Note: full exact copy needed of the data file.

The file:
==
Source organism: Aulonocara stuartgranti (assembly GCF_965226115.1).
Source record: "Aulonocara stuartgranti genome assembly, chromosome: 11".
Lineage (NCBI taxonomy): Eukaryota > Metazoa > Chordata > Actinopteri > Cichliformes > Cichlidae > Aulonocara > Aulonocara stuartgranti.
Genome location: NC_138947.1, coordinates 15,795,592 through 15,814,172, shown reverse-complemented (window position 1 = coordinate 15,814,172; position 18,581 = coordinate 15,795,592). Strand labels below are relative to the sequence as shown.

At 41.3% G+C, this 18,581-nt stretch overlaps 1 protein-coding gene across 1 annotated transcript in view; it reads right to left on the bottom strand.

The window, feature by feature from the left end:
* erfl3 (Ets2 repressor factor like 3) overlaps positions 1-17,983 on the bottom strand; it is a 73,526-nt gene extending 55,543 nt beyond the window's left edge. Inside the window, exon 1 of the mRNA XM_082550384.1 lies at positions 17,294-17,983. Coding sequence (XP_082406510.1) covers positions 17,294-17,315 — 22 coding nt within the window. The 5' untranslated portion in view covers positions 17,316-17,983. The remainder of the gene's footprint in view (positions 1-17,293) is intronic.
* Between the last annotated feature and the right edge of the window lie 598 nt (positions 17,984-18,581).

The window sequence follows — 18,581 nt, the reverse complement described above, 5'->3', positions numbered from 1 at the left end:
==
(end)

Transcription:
Source organism: Aulonocara stuartgranti (assembly GCF_965226115.1).
Source record: "Aulonocara stuartgranti genome assembly, chromosome: 11".
Lineage (NCBI taxonomy): Eukaryota > Metazoa > Chordata > Actinopteri > Cichliformes > Cichlidae > Aulonocara > Aulonocara stuartgranti.
Genome location: NC_138947.1, coordinates 15,795,592 through 15,814,172, shown reverse-complemented (window position 1 = coordinate 15,814,172; position 18,581 = coordinate 15,795,592). Strand labels below are relative to the sequence as shown.

At 41.3% G+C, this 18,581-nt stretch overlaps 1 protein-coding gene across 1 annotated transcript in view; it reads right to left on the bottom strand.

The window, feature by feature from the left end:
* erfl3 (Ets2 repressor factor like 3) overlaps positions 1-17,983 on the bottom strand; it is a 73,526-nt gene extending 55,543 nt beyond the window's left edge. Inside the window, exon 1 of the mRNA XM_082550384.1 lies at positions 17,294-17,983. Coding sequence (XP_082406510.1) covers positions 17,294-17,315 — 22 coding nt within the window. The 5' untranslated portion in view covers positions 17,316-17,983. The remainder of the gene's footprint in view (positions 1-17,293) is intronic.
* Between the last annotated feature and the right edge of the window lie 598 nt (positions 17,984-18,581).

The window sequence follows — 18,581 nt, the reverse complement described above, 5'->3', positions numbered from 1 at the left end: